The medical marijuana legalization movement has spent decades tugging at the heartstrings of Americans by suggesting that the herb of all highness is, in many cases, the best remedy for cancer and, in some cases, even a cure.
The line between reality and hype has presumably sparked an uprising in cancer patients using marijuana to cope with the symptoms of the disease rather than relying solely on traditional treatments. However, a new study shines some light on cannabis use against perilous tumors, and it turns out it’s not as prevalent as you might think.
Researchers at the Virginia Commonwealth University Massey Cancer Center found that cannabis use is lower in cancer patients than those with absolutely no history of the disease. The study, recently published in the journal Cancer, shows that only around 9% of cancer patients dabbled in the doobie compared to 14% who have never received a cancer diagnosis.
As far as researchers can tell, not as many cancer patients are using marijuana to combat the various stages of this scourge as advocates would have us believe. Not even now that legalization has taken hold in over half the nation are cancer patients using weed more than modern medicine.
“Even when we looked at whether someone used cannabis over the four years of observation and we control for things like age and race, cancer patients are still not increasing their use over time like the general population,” study lead author Bernard Fuemmeler, Ph.D., associate director for population science and interim co-leader of the Cancer Prevention and Control research program at Massey Cancer Center, said in a statement. “I would have expected them to have at least mirrored what was happening in the general population,” he added.
According to the CDC, there are somewhere around 22 million regular monthly marijuana users in the United States.
Although there was assuredly a time when more cancer patients were using cannabis, a significant decline happened between 2013 and 2018, the study shows. This drop was, presumably, because patients tried it, and it wasn’t as effective as reported. Either that or they watched friends and family members using cannabis for cancer and watched them die horrific deaths.
By now, people are coming to grips with the fact that smoking marijuana isn’t the be-all, end-all cancer treatment, and they are choosing more scientific methods. “You have to be mindful of your health and contemplate whether something like cannabis is helpful or hurtful,” Fuemmeler said.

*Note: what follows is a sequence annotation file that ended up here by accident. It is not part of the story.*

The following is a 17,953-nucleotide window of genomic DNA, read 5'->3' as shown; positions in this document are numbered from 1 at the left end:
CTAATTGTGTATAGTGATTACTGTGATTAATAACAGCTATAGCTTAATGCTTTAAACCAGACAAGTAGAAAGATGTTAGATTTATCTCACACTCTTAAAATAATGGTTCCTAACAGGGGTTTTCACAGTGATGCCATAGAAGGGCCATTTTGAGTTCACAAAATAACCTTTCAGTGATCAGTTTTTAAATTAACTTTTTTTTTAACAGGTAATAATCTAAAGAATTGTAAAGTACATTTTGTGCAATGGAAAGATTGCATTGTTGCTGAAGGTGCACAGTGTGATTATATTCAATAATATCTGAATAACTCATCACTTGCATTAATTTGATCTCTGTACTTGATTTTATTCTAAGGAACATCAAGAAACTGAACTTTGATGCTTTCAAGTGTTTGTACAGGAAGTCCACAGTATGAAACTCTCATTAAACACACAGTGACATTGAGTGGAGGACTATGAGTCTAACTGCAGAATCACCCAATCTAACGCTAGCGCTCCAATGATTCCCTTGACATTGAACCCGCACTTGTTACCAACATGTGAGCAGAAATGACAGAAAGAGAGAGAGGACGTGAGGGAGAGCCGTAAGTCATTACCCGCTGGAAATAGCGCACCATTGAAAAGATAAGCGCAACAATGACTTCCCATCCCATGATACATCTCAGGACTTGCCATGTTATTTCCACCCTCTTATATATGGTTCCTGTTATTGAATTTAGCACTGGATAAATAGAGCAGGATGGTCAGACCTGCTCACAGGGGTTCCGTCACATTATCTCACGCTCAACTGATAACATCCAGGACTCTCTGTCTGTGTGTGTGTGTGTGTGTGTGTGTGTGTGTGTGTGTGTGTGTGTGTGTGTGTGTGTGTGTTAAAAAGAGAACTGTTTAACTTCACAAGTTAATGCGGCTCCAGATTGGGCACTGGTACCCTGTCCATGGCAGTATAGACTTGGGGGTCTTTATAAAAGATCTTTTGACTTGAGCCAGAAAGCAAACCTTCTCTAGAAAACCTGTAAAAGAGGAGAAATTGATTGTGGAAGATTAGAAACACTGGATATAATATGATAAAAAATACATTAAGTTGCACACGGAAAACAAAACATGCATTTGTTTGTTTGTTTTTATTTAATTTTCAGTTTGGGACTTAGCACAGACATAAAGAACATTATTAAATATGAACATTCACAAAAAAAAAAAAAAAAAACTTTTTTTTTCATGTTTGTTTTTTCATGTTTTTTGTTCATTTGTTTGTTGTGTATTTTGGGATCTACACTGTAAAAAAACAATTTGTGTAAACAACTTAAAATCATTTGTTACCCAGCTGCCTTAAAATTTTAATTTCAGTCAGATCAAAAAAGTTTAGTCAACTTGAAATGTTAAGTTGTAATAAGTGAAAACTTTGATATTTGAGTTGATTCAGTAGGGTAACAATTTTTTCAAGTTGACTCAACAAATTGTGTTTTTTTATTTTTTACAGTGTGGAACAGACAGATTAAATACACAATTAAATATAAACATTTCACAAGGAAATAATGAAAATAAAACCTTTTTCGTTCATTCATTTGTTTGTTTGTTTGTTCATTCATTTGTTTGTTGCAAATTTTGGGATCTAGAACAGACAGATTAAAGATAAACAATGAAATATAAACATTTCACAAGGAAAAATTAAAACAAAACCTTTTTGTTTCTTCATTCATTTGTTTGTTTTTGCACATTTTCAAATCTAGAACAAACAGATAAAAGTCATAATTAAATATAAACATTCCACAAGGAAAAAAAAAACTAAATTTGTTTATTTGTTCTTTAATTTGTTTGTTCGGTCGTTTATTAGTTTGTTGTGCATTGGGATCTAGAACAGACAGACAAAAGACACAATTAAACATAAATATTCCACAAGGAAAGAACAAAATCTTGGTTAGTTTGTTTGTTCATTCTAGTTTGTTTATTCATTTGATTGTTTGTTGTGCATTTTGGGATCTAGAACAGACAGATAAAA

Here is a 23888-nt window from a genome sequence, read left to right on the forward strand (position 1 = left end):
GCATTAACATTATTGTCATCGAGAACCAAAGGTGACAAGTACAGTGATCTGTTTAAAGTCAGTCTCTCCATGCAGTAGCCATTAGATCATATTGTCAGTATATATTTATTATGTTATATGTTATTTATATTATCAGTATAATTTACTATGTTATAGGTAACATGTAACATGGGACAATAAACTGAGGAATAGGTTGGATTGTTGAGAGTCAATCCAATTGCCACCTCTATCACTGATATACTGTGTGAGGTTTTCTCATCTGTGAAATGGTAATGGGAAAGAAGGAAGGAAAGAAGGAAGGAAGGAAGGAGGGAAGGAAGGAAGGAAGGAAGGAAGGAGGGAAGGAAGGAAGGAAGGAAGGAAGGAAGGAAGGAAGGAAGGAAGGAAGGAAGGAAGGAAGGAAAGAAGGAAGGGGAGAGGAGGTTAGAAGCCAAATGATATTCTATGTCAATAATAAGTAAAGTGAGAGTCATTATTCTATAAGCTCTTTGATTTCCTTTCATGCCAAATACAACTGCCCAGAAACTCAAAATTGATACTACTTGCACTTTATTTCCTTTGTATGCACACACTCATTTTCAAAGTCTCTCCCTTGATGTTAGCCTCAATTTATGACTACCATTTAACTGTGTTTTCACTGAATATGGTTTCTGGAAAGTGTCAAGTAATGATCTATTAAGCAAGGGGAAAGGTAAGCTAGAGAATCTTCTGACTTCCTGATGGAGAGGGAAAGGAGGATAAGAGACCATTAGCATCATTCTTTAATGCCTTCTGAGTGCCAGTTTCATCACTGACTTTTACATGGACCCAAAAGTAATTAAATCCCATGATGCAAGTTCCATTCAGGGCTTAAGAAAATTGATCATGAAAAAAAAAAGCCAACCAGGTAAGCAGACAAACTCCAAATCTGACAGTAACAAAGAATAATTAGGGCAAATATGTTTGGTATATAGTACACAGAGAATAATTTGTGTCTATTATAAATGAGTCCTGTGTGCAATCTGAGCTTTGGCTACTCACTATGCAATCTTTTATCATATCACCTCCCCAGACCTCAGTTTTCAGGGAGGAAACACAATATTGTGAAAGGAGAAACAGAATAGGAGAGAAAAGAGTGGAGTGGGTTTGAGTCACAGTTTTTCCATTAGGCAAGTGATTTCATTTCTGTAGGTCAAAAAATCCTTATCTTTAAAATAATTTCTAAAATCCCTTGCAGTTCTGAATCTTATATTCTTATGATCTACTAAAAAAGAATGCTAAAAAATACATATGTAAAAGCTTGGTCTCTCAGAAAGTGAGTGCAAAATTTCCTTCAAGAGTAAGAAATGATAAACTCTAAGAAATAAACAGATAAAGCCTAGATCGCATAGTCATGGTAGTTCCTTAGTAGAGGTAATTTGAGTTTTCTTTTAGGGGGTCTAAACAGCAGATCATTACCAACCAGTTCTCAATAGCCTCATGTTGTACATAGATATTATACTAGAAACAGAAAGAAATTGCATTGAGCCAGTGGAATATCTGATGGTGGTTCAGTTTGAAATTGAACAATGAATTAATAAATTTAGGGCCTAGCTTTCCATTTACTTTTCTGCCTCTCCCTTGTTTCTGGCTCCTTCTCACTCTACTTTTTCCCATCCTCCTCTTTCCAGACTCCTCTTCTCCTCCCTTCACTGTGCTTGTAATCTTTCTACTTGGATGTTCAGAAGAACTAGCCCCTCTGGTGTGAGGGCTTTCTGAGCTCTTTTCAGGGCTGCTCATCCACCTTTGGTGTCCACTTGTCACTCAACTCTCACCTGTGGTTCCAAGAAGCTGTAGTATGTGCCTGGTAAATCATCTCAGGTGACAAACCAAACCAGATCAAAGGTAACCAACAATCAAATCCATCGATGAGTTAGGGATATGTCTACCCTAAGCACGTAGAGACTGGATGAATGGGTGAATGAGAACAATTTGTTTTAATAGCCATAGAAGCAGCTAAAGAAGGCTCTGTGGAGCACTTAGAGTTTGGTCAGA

The findings, however, do not entirely discount marijuana as a treatment option for cancer patients. Researchers said that patients who experienced higher pain levels were more likely to use marijuana than those who didn’t.
But that doesn’t mean cannabis is an effective reliever of cancer pain. Some of the most comprehensive medical research published on this subject over the past few years shows that the best marijuana can do for people with cancer is tame their nausea. Other than that, there is zero evidence that marijuana can cure or impact cancer at all.
Interestingly, the lowest rates of cannabis use were found in women, people with higher incomes, those with health insurance, and mentally stable folks. In short, researchers believe that cancer patients with lower incomes and without adequate coverage to pay for remedies (including prescription drugs) within the healthcare industry are the ones seeking out medical marijuana for this disease.
The study authors admitted that much more research is needed before the medical community fully understands the relationship between cannabis and cancer. Yet, they urge patients to engage in open and honest conversations with their primary care physicians and oncologists before going all-in on cannabis.
“As with all health decisions, it’s best to talk to your doctor before making any big changes,” said study co-author Egidio Del Fabbro, M.D., the Palliative Care Endowed Chair and director of palliative care at Massey Cancer Center and a professor of internal medicine at VCU.